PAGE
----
We’ve all heard the saying that “a picture is worth a thousand words.”
For the most part, it is a completely true statement. Those of us that love the outdoors are infatuated with pictures. We take landscape photos and we have hundreds of pictures with us posing with fish and wild game. The list is endless. Most sportsmen even have their cell phones jammed up with photos from past excursions. There is one type of photo, though, that is not only interesting to look at, it is also a critical piece of our tool set.
Trail Cameras (or Camera Traps, as some call them) are an increasingly popular way to take wildlife photos. Originally, these trail cams were developed to help hunters scout an area without spending countless hours in the woods. As our lives became more hectic, this idea soon proved a hit, and thousands of these devices have been strapped to trees across the nation.
I vividly remember the first time I went to check on a trail camera I had set. I wanted to place a new tree stand in an area I knew was being used by a nice buck. A couple of months before the season, I positioned this camera on a trail and waited.
A few days later, I went to check the results. I eagerly approached and checked the front panel. It said I had over 70 images. Now, of course I knew that not all of these images would be deer. Anything that tripped the motion sensor would cause the camera to take a snapshot. Still, I was over anxious to see if I caught a picture of that nice buck.
In those days, you had to take the camera back home and plug the entire unit into a computer to download the images. As the thing transferred its data, the first pictures started to appear. The first few had nothing but shrubs, than a couple of photos popped up with some does and fawns. It was amazing.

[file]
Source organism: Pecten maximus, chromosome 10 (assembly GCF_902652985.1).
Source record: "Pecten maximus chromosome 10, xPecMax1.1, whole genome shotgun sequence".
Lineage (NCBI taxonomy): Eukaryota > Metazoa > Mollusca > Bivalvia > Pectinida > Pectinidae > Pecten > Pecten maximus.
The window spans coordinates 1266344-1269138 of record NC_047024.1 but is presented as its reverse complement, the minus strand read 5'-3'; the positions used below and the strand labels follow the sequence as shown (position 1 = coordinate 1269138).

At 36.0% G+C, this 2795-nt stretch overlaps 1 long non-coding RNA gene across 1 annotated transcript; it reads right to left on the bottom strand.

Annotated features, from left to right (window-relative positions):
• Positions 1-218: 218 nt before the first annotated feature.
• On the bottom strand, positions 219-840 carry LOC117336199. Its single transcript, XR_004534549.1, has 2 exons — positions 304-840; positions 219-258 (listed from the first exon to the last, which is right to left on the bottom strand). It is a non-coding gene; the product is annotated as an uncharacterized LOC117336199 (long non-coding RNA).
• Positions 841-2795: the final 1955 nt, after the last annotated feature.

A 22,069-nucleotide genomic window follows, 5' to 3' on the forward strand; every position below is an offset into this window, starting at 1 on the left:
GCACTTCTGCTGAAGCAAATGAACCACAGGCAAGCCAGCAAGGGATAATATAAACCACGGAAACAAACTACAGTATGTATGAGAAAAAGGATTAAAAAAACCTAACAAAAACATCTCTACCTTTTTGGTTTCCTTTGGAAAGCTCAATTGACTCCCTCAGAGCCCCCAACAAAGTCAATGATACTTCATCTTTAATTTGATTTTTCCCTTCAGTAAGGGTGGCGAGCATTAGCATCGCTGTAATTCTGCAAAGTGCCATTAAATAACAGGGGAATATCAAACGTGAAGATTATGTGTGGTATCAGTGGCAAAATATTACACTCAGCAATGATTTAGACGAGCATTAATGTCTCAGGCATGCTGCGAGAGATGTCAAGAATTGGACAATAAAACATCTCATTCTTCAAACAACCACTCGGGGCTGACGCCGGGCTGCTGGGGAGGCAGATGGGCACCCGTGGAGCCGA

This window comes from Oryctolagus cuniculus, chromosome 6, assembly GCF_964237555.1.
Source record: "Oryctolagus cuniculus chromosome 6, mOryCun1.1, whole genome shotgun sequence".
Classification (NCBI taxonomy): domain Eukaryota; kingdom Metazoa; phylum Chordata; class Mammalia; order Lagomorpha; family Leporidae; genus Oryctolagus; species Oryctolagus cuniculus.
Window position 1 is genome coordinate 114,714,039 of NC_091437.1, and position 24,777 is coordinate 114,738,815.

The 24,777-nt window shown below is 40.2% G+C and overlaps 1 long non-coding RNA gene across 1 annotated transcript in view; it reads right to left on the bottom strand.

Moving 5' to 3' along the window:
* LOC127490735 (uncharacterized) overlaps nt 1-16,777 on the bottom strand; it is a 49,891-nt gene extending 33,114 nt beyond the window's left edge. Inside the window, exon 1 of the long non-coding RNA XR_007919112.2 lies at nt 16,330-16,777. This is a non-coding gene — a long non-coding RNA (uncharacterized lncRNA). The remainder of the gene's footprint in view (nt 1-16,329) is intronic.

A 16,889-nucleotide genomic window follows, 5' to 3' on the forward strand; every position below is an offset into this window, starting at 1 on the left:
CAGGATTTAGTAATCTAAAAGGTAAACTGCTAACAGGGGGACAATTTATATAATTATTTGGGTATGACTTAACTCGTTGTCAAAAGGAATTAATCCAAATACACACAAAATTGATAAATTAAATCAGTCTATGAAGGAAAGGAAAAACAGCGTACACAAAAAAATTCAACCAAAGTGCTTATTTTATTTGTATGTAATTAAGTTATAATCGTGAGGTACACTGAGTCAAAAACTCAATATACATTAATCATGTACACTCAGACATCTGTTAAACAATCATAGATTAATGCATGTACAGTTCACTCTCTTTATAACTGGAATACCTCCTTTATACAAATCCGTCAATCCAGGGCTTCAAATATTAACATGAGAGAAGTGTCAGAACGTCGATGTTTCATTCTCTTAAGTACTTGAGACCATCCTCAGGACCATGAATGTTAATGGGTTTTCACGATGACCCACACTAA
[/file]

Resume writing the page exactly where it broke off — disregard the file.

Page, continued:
Then, about 50 photos in, there was a glimpse of the deer I was looking for. The animal was close to the camera so I couldn’t see for sure how big it was and how large the antlers were. My heart almost exploded! Here was this buck I thought was in the area right on my computer screen. I still didn’t know all that much about him, but he was there.
Over the years, the technology behind trail cameras has moved forward at a lightning pace. There are solar-powered units that require no batteries, there are cameras with wireless capability that send images directly to your phone and there are even some that can shoot high-definition video.
People and agencies that are not hunters now use these tools all the time. They are the perfect stealthy instrument that can be applied to all kinds of situations. Outdoorsmen have used them to catch trespassers and poachers. Photo quality is good enough now they can read license plates of vehicles and allow for faces to be recognized.
Every time trail cameras are talked about, though, there is the issue of ethics. How fair is it that hunters can scout 24/7 without spending their due time in the woods? This debate has many facets and legitimate points that support those for and against them.
From my own experiences, I can say that the use of a trail camera has never been the sole factor far harvesting a nice buck. There are lots of variables involved in having a successful hunt, and yes, knowing what is in the area is a great start.
Trail cameras are changing the way we see wildlife — literally. They are not only a wonderful tool for hobbyists; they also can play an active role in conservation management. I soon realized after using a trail camera that, in most cases, the deer population on a certain property may not be as large as you think. In reality, you are seeing the same few deer over and over again. These cameras can also let you know what other wildlife you have on your property. I’ve had pictures of turkeys, raccoons and a myriad of others.
All of this discussion about trail cameras reminds me that I haven’t set mine out yet. Looks like I know what I’ll be doing when I get a chance.